Coaching People Who Have the Deck Stacked Against Them

Coaching those with chronic illnesses has been very rewarding. I’ve gotten to work with people who haven’t been able to find the help they need, and the suggestions and ideas I give them continue to make a positive difference in their lives long after their last coaching session with me.

But while it’s very rewarding, the coaching I do is often difficult. The hardest thing about it is facing the reality that health-wise, some of my clients don’t get better, and some of them continue to get worse as time goes on.

So far, a client I’ll call Jason seems to be in that latter group. He has amyloidosis, which is the formation and buildup of an abnormal protein. While the sites of the buildup vary depending on the individual and the type of amyloidosis he or she has, the buildup causes cell toxicity and organ damage that can result in its failure.

The type of amyloidosis Jason has is called familial. He inherited it from his mother, who died from it when she was 47. Jason is 34, and he is understandably afraid that he will die at a relatively young age. And at times he is consumed by feelings of helplessness, especially when starts or attempts to work on a long-term project. He often thinks, “What’s the use?” and abandons the project.

I gave Jason some suggestions to help him manage his feelings of hopelessness and fear. Then, because my blog readers (that’s you!) also have many of years of experience living with a chronic illness, I told Jason I would write a blog post about him. I said I would ask you for your suggestions about what he can do to stay with his projects and have a satisfying and fulfilling life, in spite of having a life threatening illness.

Thank you for your suggestions and comments!


Tom Robinson, who has Crohn’s disease himself, helps people with chronic illnesses mend their broken spirits and then he helps them find inspiring dreams – and achieve them!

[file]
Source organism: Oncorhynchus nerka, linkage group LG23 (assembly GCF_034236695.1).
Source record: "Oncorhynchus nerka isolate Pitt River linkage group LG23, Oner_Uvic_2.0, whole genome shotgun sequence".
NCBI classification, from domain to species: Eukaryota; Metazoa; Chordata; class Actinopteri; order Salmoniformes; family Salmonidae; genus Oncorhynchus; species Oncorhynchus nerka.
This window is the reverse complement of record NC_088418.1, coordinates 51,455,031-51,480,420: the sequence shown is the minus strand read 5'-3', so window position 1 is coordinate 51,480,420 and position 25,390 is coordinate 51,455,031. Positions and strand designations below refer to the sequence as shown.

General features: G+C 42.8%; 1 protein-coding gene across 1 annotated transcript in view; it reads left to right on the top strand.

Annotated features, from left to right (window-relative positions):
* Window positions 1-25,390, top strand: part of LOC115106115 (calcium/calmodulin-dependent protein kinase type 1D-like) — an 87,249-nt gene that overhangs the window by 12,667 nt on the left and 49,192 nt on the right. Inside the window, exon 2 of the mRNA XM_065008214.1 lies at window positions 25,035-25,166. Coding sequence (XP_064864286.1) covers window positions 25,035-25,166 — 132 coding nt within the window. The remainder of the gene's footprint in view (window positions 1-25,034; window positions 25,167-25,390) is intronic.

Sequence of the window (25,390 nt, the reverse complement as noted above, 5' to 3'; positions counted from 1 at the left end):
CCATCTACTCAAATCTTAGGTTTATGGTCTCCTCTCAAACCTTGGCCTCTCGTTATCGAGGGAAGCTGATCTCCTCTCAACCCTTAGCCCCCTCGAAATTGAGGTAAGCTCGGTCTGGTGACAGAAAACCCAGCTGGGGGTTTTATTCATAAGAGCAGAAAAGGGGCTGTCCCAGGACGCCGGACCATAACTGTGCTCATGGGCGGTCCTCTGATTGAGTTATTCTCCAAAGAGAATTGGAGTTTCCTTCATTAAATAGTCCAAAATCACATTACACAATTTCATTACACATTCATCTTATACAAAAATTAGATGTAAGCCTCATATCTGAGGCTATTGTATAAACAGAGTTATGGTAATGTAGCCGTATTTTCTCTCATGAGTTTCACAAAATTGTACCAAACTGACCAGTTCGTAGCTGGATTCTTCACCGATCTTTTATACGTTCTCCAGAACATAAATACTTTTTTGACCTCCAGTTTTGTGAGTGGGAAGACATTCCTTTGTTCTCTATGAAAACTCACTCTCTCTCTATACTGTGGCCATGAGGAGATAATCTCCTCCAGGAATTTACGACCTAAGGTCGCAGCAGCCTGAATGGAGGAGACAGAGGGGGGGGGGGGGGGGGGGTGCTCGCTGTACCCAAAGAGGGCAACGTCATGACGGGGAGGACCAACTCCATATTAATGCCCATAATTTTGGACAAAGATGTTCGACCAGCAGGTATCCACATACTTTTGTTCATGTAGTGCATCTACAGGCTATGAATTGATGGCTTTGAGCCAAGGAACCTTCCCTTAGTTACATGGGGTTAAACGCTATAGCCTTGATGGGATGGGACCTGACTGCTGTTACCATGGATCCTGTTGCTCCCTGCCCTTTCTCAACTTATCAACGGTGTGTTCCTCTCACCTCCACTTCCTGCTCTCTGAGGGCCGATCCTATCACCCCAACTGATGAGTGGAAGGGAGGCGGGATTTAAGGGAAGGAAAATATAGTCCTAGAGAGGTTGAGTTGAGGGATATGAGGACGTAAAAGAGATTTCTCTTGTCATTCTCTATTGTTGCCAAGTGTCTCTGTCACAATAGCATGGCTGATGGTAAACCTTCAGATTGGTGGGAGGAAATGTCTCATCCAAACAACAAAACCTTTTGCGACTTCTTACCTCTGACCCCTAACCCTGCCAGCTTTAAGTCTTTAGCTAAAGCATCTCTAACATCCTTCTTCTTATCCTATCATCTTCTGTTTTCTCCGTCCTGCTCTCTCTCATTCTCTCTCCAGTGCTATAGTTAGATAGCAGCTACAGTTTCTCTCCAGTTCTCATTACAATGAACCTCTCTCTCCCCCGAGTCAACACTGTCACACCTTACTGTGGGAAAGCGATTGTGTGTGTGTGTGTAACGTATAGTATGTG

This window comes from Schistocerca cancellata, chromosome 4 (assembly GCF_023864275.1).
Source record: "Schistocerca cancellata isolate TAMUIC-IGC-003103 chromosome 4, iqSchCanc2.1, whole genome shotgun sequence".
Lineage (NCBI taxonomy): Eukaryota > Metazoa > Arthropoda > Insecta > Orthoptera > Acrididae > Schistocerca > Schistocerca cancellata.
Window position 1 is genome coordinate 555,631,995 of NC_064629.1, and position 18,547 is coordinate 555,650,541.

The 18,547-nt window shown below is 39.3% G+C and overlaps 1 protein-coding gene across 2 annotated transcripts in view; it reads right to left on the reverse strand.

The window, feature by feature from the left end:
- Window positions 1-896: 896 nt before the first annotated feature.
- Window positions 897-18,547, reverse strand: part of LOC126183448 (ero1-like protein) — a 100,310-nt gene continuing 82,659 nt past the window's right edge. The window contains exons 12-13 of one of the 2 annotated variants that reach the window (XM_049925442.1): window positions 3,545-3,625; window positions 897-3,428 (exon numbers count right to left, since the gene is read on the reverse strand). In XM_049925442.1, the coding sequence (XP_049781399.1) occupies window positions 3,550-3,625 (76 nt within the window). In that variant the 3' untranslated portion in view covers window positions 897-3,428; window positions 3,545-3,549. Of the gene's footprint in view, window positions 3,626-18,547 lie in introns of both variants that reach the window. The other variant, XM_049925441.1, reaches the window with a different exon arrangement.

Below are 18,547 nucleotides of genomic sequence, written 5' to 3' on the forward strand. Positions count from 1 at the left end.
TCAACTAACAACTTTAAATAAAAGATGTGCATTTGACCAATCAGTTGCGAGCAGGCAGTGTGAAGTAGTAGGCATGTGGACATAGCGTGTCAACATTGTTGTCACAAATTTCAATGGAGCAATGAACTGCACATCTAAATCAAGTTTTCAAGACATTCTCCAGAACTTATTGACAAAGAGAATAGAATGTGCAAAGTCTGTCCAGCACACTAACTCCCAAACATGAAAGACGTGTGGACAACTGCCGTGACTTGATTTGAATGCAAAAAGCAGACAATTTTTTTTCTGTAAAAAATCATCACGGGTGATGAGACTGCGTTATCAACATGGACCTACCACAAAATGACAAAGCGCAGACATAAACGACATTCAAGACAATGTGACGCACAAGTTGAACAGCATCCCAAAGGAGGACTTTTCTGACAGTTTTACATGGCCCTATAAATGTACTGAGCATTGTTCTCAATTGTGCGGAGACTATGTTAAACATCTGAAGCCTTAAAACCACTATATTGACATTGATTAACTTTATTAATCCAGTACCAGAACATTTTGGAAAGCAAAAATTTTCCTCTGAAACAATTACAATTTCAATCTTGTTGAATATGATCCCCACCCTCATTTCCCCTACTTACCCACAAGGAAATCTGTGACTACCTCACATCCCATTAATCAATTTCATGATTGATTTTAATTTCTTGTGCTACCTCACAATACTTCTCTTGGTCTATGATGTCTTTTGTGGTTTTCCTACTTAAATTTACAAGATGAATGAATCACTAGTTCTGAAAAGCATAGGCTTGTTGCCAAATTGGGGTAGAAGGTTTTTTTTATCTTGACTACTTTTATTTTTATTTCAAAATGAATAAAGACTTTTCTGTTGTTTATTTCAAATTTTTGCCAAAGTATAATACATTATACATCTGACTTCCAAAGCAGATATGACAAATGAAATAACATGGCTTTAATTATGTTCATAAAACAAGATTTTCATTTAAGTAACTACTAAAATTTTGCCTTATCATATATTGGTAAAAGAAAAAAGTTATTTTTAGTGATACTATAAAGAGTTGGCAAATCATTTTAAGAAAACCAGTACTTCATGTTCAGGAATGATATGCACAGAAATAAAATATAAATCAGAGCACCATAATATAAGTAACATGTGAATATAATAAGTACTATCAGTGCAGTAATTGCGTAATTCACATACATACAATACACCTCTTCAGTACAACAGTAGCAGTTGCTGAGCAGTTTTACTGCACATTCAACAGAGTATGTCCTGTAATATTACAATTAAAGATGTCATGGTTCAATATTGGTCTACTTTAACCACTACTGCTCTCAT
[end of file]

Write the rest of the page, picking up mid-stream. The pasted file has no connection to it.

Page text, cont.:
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2 Responses to “Coaching People Who Have the Deck Stacked Against Them”

  1. Jill says:


    I too inherited several medical conditions from my parents that have caused me pain and discomfort for most of my life. I had no control over that. Am I angry? Of course, there are regrets about things that I was not able to do. But, that said, I also firmly believe that God put me here for a reason… that there is something special that only I could do, that needed to be done. In my case, I started a support network that has helped patients around the world find hope. And so I ask you “What would you say to a young man who was just diagnosed?” “How could you ease his journey?” From offering support or encouraging research, you and only you have a powerful mission that can change the lives of many other people in need. I was 32 when I started my support group. Now 51, we’ve helped millions of patients and I regret not a minute of the effort it took nor the wonderful people that I’ve met. I think that you could do exactly the same thing. So, think outside of your life to the others who also struggle. How can you help them? Think about it! – Jill O. Founder of the IC Network

  2. Richie Perl says:

    Most of us need a “why” to go on living. For many, fulfilling our social obligations, like going to work, providing for a family, going to school to “better” ourselves, are what keeps “society” going.

    Without that “why,” there is no reason to get up in the morning.

    Consider what your real “passions” are. Maybe it’s creating something, artistic or otherwise. Maybe it’s helping people become aware of your disease. Maybe it’s getting involved in community politics.

    A hint on how to determine your “passion,” ask yourself, “What really ticks me off that I might be able to do something about?” “What pushes my ‘buttons?'”

    Then, start doing whatever it is you can do! It may be simple as writing an email to somebody!

    Whatever it is, keep looking forward, if not to the next day, then to the next hour!

    As I tell many people…
    Keep On Truckin’!

    Peace and Blessings!
    Coach Richie Perl

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